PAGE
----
Listing Lists

What’s the deal with lists? As someone who’s never been particularly drawn to list-making as a form of organization or maintaining sanity and as a victim of severe indecisiveness, I’ve never seen the appeal. I understand their value in organization, especially when one is faced with a large amount of requests, jobs, chores, and assignments. But why does everything need to be sorted into a list of some sort? From books to movies to plays to music to cities: anything and everything you can think of has, at some point, been categorized and placed into a numbered slot. The internet is filled with these lists of the “Top Ten Best *blank*” and “Top Ten Worst *blank*” and “Top 50 Most *blank*.”

Who decides these superlatives? In some cases, the public does; the popular internet site BuzzFeed consists of thousands of lists created by users. In others, a panel of well-read intellectuals in that particular field notate the rank of whatever it is they’re sorting. Publisher’s Weekly, for example, releases lists of their top picks for books, which are decided by some unknown panel of experts. There are no rules surrounding who can and cannot formulate a list. Some will be taken more seriously than others, of course, but the ability to list is not limited to only those who are the most immersed and knowledgeable in the field.

But the very foundation of list-making is subjectivity. They are meant for you to rank what you believe is the most important. They’re personal, individual, a way of sorting one’s own taste or priorities. It seems peculiar that we would present these lists in public forums as if they are the be-all and end-all to whatever subject is up for consideration. Comparing lists, now that’s different: comparing your list with someone else’s creates conversation. Are your tastes similar or different?  Why do you think The Phantom Menace is the worst Star Wars movie ever made? We can discuss, we can argue, we can gush over similar top choices. And, in the end, we will probably agree to disagree on particular selections. But when a list is brought into the light and is presented as THE Top 50 Books for Children of 2013, it cuts off the ability to converse. It removes to subjective nature of list-making and forces it into an ill-fitting objective frame. Listing is no longer personal.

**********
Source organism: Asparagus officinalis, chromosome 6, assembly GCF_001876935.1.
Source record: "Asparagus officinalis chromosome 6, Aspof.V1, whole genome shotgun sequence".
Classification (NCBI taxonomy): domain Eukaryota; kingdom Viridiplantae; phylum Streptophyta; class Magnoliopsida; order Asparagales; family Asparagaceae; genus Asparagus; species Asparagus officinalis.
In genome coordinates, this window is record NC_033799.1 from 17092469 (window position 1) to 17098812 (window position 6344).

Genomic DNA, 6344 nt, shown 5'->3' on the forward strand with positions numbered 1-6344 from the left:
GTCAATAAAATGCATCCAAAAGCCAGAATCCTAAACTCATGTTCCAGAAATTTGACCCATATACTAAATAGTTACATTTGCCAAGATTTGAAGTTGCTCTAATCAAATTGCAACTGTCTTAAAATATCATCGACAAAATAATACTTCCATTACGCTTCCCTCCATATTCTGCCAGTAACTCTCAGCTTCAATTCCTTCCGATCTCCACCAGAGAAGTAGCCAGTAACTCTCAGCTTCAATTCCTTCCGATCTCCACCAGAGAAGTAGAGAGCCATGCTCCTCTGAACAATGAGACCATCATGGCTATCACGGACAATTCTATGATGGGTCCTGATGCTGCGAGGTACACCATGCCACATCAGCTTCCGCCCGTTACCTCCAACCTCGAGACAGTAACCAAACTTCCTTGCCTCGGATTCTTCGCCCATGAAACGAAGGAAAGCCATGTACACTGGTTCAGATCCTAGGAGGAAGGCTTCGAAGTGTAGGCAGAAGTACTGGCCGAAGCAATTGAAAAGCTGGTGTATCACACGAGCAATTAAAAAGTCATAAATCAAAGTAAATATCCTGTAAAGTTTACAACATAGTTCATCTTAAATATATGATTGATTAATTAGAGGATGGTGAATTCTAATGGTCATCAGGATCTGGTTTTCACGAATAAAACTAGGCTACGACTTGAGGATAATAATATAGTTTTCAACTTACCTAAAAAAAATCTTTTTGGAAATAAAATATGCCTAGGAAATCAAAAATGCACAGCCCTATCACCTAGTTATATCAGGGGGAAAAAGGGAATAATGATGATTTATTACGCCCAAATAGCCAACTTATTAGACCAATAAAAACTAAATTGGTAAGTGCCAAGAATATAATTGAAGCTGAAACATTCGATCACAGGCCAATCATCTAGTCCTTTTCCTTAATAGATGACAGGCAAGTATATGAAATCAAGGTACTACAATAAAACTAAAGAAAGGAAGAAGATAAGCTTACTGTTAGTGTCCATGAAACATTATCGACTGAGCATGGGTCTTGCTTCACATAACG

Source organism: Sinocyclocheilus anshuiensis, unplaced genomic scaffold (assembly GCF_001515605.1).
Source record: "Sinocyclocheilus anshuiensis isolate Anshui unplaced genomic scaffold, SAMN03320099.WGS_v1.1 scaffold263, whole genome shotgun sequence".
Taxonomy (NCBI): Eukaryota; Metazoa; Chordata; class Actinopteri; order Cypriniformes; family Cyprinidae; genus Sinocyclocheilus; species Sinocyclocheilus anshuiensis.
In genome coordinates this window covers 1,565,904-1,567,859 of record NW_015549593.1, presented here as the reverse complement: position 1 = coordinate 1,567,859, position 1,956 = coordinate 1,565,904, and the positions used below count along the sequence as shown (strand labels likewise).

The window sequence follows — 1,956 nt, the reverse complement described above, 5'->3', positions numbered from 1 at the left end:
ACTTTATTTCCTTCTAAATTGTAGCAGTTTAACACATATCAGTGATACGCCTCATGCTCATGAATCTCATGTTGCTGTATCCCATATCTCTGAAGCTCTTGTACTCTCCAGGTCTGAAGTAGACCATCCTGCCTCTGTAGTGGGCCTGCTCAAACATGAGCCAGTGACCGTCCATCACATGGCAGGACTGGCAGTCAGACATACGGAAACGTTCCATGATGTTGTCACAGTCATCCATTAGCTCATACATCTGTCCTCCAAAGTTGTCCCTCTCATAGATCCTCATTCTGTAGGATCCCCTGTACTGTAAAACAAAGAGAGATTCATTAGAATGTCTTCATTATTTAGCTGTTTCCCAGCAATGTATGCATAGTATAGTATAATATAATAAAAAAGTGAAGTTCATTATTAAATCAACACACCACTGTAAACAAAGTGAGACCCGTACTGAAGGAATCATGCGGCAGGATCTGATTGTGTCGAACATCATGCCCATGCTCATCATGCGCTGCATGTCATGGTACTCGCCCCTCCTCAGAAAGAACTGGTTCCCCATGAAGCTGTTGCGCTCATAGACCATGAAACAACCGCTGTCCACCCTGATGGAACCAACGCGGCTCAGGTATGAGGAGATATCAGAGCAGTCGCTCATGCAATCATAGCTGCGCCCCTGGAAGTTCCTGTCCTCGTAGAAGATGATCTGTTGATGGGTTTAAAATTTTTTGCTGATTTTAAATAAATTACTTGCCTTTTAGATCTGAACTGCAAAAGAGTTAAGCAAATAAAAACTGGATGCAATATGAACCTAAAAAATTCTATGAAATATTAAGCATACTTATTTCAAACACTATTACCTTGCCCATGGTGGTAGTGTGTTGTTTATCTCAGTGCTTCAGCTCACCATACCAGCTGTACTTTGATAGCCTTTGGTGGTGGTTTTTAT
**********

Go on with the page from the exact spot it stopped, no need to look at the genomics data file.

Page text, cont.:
Instead, it becomes judgmental. Listing is transformed into a way of forming a hierarchy of objects and people. By creating universal lists of “must-read books”, it implies that everyone should read these books, enjoy them, and those who don’t are outcasts. It removes the choice we should have in determining our own lists of the top books or top movies. Look at, say, the lists of classics taught in secondary schools. Books are selected from a set list of novels determined to be “the best”. And if a student doesn’t like, say, Moby Dick (which is probably not that uncommon of a book to loath as a teenager), then there must be something wrong with them and their inability to appreciate great literature. We judge others for not conforming to this “standard” list of top however-many whatevers. We critique them. And it’s no longer a critique just for the sake of discussion or friendly banter, but it is criticism that brings into question their intellect.

Lists are meant to be personal and subjective, and this culture of creating master lists—made by professionals of the field—is killing the nature of list-making. That sounds incredibly harsh, but keep that in mind next time you judge someone because they don’t enjoy one of those top ten movies or books. Are you judging them because their tastes are different than yours, or are you judging them because they fail to conform to the created standard of what’s good or bad?

–Sarah Holland


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